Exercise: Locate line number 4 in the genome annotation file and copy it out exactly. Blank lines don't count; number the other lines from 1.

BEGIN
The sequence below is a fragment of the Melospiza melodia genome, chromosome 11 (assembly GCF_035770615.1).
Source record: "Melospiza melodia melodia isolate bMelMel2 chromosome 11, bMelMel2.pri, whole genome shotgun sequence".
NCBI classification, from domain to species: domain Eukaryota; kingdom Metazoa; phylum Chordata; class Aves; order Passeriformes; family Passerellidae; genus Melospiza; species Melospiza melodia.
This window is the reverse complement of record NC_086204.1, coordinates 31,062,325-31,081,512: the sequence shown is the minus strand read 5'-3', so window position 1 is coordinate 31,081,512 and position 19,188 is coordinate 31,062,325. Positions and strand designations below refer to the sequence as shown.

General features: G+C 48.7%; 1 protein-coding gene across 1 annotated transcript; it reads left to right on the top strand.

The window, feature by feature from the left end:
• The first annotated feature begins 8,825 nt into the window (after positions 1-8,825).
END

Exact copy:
This window is the reverse complement of record NC_086204.1, coordinates 31,062,325-31,081,512: the sequence shown is the minus strand read 5'-3', so window position 1 is coordinate 31,081,512 and position 19,188 is coordinate 31,062,325. Positions and strand designations below refer to the sequence as shown.